It is said that entrepreneurs are ordinary people who achieve extraordinary things. How do entrepreneurs succeed in following their dreams, while making them profitable? Discover the struggles and successes of four different business owners in Entrepreneurship: Be Your Own Boss. Featuring interviews of a baker, videographer, children’s clothing designer, and president of a charitable running event company, the entrepreneurs share their experiences running their own businesses. Topics include:
• Challenges and Risks
• Strengths, Skills, and Training
• Time Management
• Communication and Teamwork
• Support Systems
• Advice for Others
Run time: 20 minutes
Audience: Grade 6 - Adult
"Intended for viewers ranging from Grade 6 to adult, Entrepreneurship: Be Your Own Boss is an educational DVD about what it takes to own and run a business. Important aspects touched upon include motivation, time management, support systems, communication, teamwork, the risks and challenges of being one's own boss, and more. Brief interviews with entrepreneurs including a baker, videographer, children's clothing designer and a president of a charitable running event company round out this edifying and inspirational presentation, ideal for public and school DVD libraries or viewing during homeroom. Highly recommended! The website features printable teaching materials that complement Entrepreneurship: Be Your Own Boss. 20 min., closed captioned."
-- The Midwest Book Review, January 2016
"Several young entrepreneurs are interviewed for this overview of the joys and responsibilities of running one's own company. The businesses are varied, which helps viewers see that the same principles will apply across the board for selling all kinds of goods and services. A baker who specializes in visually appealing cakes, cookies, and breads talks about the appeal of working for oneself and doing things your own way. But she also is clear that her customers dictate what is successful and what isn't. Another entrepreneur—who operates a company that provides dyed powders for parties and celebrations (creating all kinds of colors for use on clothes, hair, and faces)—discusses the necessity of keeping supplied with enough of what is needed. An East Indian woman who makes clothes for toddlers—outfits with India's cultural images such as elephants, etc.—says that knowing her market audience (mostly new moms, like her) and where and how they shop is key. And a videographer who got his start shooting a friend's wedding explains how significant word-of-mouth can be, as one satisfied customer is likely to tell others about his work. A solid primer highlighting the qualities that make entrepreneurs successful, this is recommended. Aud: H, C, P. (T. Keogh)"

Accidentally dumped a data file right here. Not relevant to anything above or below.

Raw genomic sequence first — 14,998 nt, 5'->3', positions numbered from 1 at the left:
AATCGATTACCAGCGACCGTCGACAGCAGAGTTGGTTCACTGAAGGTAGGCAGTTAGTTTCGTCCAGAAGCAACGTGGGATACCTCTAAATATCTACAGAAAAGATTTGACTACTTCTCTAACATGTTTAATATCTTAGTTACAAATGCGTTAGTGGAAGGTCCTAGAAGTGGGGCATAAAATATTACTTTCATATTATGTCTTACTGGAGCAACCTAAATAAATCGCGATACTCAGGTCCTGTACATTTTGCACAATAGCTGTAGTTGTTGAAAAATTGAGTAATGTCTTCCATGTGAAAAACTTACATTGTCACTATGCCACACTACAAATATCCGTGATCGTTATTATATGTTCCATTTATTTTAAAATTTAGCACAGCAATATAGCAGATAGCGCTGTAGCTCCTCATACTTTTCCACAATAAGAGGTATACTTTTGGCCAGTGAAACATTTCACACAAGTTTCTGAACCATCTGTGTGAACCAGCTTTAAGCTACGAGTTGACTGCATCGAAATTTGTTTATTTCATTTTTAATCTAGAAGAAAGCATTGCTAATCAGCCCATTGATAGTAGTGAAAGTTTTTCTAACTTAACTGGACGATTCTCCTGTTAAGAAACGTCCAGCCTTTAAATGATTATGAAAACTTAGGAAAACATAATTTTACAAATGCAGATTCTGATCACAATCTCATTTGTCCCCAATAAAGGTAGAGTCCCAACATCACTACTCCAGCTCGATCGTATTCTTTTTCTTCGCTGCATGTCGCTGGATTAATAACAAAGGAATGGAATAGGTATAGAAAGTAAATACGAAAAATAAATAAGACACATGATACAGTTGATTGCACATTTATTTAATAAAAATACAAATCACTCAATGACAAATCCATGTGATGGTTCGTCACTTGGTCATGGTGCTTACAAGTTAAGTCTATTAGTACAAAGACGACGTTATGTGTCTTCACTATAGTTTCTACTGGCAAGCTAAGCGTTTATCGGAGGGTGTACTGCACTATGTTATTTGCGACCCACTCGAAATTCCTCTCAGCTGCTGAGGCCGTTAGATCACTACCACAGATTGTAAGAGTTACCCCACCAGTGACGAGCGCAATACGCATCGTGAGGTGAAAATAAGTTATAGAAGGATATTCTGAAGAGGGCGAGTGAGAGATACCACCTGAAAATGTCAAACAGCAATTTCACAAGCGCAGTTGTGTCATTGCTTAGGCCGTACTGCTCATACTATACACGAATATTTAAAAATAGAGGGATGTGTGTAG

-- Video Librarian, May/June 2016